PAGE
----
From Wikipedia, the free encyclopedia - View original article
In Greek mythology, Talos (//; Greek: Τάλως, Talōs) or Talon (/, /; Greek: Τάλων, Talōn) was a giant man of bronze who protected Europa in Crete from pirates and invaders. He circled the island's shores three times daily.
Alternatively Talos could be figured as a sacred bull. His bronze nature suggested to the author of Bibliothēkē that he may have been a survivor from the Age of Bronze, a descendant of the brazen race that sprang from meliae "ash-tree nymphs" according to Argonautica 4. The conception that Hesiod's men of the Age of Bronze were actually made of bronze is extended to men of the age of gold by Lucian for humorous effect.
The pseudo-Platonic dialogue Minos rationalized the myth, thrice yearly showing at each village in turn the laws of Minos inscribed on brass tablets.
According to Brian A. Sparkes, "The most detailed treatment in literature is to be found in the Argonautica ... however, we have detailed images of the episode, 150 years earlier, dated to around 400 BC."
Talos is said to have been made by Hephaestus at the request of Zeus, to protect Europa from persons who would want to kidnap her. In some versions of the myth, Talos is forged by the inventor Daedalus.
In the Cretan dialect, talôs was the equivalent of the Greek hêlios, the Sun: the lexicon of Hesychius of Alexandria notes simply "Talos is the Sun". In Crete, Zeus was worshipped as Zeus Tallaios, "Solar Zeus", absorbing the earlier god as an epithet in the familiar sequence. The god was identified with the Tallaia, a spur of the Ida range in Crete. On the coin from Phaistos (illustration) he is winged; in Greek vase-paintings and Etruscan bronze mirrors he is not. The ideas of Talos vary widely, with one consistent detail: in Greek imagery outside Crete, Talos is always being vanquished: he seems to have been an enigmatic figure to the Greeks themselves.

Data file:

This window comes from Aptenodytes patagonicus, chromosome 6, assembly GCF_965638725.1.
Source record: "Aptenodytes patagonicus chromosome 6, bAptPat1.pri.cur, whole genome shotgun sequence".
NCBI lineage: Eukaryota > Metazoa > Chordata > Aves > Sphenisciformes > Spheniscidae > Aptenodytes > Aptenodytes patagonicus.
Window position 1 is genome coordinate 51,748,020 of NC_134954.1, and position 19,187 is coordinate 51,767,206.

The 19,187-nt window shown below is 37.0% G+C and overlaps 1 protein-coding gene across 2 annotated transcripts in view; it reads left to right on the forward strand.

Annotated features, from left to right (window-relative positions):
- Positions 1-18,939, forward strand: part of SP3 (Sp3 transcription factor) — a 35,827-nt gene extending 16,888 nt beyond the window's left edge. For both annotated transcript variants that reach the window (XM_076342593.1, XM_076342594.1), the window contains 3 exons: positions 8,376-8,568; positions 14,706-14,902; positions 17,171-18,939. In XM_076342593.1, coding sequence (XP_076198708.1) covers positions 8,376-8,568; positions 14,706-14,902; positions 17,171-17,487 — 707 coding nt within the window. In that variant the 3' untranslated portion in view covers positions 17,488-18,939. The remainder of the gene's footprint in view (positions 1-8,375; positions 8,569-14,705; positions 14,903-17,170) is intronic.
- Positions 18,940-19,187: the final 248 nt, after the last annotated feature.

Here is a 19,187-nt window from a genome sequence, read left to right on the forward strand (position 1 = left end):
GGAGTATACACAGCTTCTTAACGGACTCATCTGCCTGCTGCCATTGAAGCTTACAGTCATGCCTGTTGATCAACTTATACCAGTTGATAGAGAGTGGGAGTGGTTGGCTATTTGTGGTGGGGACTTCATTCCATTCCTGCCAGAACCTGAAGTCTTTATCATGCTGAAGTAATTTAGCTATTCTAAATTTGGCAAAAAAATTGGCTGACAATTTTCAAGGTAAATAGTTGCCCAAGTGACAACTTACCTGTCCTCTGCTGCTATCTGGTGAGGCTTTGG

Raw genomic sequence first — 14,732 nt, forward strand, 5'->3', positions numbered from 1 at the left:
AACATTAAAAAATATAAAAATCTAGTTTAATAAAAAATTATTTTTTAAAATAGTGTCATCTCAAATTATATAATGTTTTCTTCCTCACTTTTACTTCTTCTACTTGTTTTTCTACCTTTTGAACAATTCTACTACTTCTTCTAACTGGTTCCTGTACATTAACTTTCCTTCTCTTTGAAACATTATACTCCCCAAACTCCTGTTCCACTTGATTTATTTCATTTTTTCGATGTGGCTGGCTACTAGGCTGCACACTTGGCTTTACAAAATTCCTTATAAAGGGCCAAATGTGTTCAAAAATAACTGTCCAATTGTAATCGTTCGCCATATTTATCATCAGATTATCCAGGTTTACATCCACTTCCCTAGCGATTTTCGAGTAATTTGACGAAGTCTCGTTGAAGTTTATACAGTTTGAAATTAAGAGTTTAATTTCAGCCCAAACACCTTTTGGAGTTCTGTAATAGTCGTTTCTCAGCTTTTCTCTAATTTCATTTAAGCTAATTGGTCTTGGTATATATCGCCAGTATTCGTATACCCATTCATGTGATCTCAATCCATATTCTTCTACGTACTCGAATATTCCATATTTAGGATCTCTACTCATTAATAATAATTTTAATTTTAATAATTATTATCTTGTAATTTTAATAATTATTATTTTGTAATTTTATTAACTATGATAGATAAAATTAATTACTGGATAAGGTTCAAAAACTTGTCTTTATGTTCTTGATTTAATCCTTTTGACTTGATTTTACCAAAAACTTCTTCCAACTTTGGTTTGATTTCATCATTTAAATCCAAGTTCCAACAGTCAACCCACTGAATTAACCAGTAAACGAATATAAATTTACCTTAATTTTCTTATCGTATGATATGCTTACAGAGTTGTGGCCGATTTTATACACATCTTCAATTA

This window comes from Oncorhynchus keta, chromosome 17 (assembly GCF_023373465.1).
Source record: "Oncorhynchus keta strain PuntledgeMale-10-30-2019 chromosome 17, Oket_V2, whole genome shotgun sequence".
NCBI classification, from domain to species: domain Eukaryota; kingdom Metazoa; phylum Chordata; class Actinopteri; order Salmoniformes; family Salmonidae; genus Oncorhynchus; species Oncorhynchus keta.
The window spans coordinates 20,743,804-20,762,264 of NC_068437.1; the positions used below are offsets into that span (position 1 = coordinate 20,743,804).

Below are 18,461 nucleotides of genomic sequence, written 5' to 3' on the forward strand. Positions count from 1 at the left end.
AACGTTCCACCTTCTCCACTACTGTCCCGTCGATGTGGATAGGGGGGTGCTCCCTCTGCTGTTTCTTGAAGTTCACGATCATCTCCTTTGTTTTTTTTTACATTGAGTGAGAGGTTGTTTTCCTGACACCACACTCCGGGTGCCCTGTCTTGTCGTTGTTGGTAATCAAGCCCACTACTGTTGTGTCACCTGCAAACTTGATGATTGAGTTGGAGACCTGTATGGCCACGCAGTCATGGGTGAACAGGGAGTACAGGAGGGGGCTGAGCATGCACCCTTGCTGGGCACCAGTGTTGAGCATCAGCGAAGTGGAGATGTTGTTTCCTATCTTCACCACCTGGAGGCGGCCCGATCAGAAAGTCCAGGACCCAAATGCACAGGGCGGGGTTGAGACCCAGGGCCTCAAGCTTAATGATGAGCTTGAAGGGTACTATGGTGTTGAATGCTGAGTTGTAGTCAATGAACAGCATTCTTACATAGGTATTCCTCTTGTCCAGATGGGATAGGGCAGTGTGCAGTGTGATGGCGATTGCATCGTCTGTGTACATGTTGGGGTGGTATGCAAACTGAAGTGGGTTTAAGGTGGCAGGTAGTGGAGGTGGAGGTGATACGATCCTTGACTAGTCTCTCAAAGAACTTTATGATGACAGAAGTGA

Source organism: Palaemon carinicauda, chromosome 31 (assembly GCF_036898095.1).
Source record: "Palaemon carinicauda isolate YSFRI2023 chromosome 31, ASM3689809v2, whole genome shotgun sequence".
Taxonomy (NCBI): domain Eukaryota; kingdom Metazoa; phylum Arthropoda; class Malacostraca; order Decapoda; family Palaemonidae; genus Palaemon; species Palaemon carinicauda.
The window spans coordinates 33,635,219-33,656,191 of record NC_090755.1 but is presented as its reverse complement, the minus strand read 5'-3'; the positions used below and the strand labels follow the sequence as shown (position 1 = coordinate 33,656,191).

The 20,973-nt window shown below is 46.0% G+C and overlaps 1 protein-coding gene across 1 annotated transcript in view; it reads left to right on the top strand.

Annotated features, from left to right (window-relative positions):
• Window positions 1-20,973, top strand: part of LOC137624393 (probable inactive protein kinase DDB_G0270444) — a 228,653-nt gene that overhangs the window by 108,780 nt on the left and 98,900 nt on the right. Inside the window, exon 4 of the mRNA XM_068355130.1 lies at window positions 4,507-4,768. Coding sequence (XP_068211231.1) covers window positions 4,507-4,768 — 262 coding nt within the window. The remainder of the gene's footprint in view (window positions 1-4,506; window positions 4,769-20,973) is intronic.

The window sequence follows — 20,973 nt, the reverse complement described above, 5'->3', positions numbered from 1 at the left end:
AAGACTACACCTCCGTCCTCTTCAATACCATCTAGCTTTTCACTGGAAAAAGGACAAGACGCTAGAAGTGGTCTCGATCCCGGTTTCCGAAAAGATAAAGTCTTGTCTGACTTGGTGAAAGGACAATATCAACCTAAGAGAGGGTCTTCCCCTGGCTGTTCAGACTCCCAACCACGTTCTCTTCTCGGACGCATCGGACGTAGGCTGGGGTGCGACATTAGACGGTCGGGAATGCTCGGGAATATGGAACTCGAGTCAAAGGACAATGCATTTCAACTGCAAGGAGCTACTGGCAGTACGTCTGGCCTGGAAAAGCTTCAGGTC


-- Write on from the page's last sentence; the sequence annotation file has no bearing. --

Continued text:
Talos is described by Greeks in two versions. In one version, Talos is a gift from Hephaestus to Minos, forged with the aid of the Cyclopes in the form of a bull. In the other version, Talos is a gift from Zeus to Europa. Or he may have been the son of Kres, the personification of Crete; In Argonautica Talos threw rocks at any approaching ship to protect his island. In the Byzantine encyclopedia called the Suda, it is said that when the Sardinians did not wish to release Talos to Minos, he heated himself – by jumping into a fire – and clasped them in his embrace.
Talos had one vein, which went from his neck to his ankle, bound shut by only one bronze nail. The Argo, transporting Jason and the Argonauts, approached Crete after obtaining the Golden Fleece. As guardian of the island, Talos kept the Argo at bay by hurling great boulders at it. According to pseudo-Apollodorus' Bibliotheke, Talos was slain when Medea the sorceress either drove him mad with drugs, or deceived him into believing that she would make him immortal by removing the nail. In Argonautica, Medea hypnotized him from the Argo, driving him mad with the keres she raised, so that he dislodged the nail, and "the ichor ran out of him like molten lead", exsanguinating and killing him. Peter Green, translator of Argonautica, notes that the story is somewhat reminiscent of the story regarding the heel of Achilles.
In Argonautica, Apollonius notes that "the ichor... ran out like molten lead". A. B. Cook first suggested that the single vein closed by a nail or plug referred to the lost-wax method of casting. Robert Graves (whose interpretation of Greek mythology is controversial among many scholars) suggests that this myth is based on a misinterpretation of an image of Athena demonstrating the process of lost-wax casting of steel, which Daedalus would have brought to Sardinia.